Author: Sarah Tolchin (University of Michigan)
How to Cite: Tolchin, S. (2021) “Interview with Avery Heo”, University of Michigan Undergraduate Research Journal. 15(0). doi: https://doi.org/10.3998/umurj.1329
I recently had the opportunity to sit down with Avery Heo, a third-year student at the University of Michigan. She is studying neuroscience and plans to attend medical school after taking a gap year or two.
As a sophomore Avery participated in the Undergraduate Research Opportunity Program, or UROP. This program is offered through the College of Literature, Science, and the Arts (LSA), and students from colleges all around the nation are welcome to apply, helping create far-reaching partnerships between undergraduate students and expert faculty members. She tells me that her favorite part of this program was how it was structured. Each student has a peer facilitator to help mentor them through the process, and the students submit reflection pieces to check in and make sure that they are enjoying the research experience. She says she also really enjoyed the different workshops she was able to attend, especially the resume-building workshop. It was through UROP that Avery found a research lab at the Kresge Hearing Research Institute, where she works to establish a behavioral test for hidden hearing loss in guinea pigs.
When I asked why she chose to participate in undergraduate research, Avery’s response was twofold. “As classes become more advanced and more specialized,” she tells me, “it is really rewarding to be able to use the information that I am learning about in class and apply it to real projects.” Research labs, such as those through UROP, give many students the opportunity to do just as Avery describes: take class concepts and use them in real-life scenarios. She also tells me that working in a research lab gives her great experience and preparation for her future in medical school.
I was very curious to understand how working in a research lab during the COVID-19 pandemic differs from how it was working there the year before. Avery tells me that while many aspects are different, several features that are the same. Instead of attending her weekly journal club and lab meetings in person, she signs onto Zoom and participates virtually. “A lot of the data analysis that we do can also be done remotely which is really nice,” she tells me. While her meetings have all been moved to a virtual format, Avery is still able to go into her lab twice a week and work in person. “This year in particular,” she says, “it is especially nice to have a set routine of days that I go to the lab, and I really like having something in-person when all my other classes are completely online.”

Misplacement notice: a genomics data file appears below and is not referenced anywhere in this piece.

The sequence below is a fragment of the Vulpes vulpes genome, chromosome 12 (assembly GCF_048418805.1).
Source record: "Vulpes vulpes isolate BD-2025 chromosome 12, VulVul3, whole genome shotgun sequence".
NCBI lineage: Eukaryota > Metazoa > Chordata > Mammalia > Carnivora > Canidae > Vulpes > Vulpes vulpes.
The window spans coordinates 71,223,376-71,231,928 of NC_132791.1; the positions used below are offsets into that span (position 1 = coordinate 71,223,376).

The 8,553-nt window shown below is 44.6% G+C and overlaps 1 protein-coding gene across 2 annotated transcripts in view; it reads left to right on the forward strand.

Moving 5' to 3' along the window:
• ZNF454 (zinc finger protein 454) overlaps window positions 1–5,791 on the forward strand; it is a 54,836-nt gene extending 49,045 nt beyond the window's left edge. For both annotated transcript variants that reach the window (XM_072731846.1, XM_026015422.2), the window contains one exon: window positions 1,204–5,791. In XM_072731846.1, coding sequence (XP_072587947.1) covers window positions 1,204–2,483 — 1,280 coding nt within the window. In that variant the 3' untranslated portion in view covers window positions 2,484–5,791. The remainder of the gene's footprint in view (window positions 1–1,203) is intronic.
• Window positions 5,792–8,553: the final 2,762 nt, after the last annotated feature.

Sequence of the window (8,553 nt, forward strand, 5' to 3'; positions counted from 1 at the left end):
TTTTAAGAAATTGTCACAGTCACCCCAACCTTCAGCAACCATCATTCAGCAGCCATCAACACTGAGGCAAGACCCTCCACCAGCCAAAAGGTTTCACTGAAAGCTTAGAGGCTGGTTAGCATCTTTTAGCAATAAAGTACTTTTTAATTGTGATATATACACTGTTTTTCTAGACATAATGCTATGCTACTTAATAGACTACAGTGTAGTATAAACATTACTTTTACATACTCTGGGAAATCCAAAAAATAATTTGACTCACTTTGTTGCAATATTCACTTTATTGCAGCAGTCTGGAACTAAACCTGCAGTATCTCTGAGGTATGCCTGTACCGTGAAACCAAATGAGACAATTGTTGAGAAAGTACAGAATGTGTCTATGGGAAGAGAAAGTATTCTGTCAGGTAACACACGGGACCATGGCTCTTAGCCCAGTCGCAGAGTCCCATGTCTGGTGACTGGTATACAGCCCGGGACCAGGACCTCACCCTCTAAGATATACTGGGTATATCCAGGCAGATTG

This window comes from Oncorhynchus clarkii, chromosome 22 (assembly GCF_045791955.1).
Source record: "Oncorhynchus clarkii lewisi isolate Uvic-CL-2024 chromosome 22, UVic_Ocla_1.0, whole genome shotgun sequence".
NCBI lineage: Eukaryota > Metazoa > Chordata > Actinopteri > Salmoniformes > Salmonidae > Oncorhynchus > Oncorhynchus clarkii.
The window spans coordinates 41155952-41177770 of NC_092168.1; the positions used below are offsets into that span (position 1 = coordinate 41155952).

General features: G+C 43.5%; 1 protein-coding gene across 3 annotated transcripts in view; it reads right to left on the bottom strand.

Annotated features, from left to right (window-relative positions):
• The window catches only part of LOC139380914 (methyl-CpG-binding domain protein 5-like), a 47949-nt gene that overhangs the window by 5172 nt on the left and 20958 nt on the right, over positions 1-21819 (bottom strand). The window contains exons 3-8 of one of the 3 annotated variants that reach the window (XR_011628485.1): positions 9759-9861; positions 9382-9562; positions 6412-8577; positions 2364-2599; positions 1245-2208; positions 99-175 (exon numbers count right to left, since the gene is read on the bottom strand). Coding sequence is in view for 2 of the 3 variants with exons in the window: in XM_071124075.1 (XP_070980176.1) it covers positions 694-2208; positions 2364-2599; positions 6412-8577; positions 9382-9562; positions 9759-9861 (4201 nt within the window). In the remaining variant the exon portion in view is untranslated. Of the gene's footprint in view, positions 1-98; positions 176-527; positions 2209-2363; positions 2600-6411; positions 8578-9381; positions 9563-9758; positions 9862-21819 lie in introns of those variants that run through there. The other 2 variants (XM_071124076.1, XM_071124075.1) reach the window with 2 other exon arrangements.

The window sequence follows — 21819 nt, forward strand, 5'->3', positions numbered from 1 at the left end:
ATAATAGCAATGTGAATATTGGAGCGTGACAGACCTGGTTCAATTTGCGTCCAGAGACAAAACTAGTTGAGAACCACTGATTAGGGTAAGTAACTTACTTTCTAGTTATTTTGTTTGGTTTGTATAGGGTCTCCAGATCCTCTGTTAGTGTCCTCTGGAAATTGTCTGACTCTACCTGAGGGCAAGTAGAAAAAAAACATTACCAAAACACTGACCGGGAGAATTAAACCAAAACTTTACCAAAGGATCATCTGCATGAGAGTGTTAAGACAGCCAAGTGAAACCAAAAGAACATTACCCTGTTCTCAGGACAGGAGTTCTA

I know being a research assistant while taking a full load of academic credits can be very time-consuming and overwhelming. Because she is planning on attending medical school after she graduates from U of M, Avery is also balancing studying for the MCAT on top of her research and classwork. So, I asked her what her tips and tricks are to staying on top of her workload. “Backpacking days before your registration date is the key,” she tells me. “I always make sure to leave two to three days either completely open or with fewer hours in class to make sure that I can go into the lab at least four hours on those days.” This past semester, Avery left her Mondays and Fridays class-free and went to her lab from nine in the morning to one in the afternoon.
At the end of our conversation, I asked Avery if she had any advice for both incoming and current students who want to get involved with undergraduate research. “Don’t be afraid to cold email,” she says. “Reaching out to faculty is so important because no one will know that you are looking for an opportunity in a lab unless you contact them.” Moreover, it is always possible that labs are looking for undergraduates and might just not be publicly posting about the opening. She also says that when you cold email a research faculty member, make sure to have an updated resume and good explanation as to why you are interested in research and in that project in particular. “If you are an incoming student or a current freshman,” Avery says, “you should definitely look into participating in UROP because that’s what helped me make my own connections to research opportunities on campus.”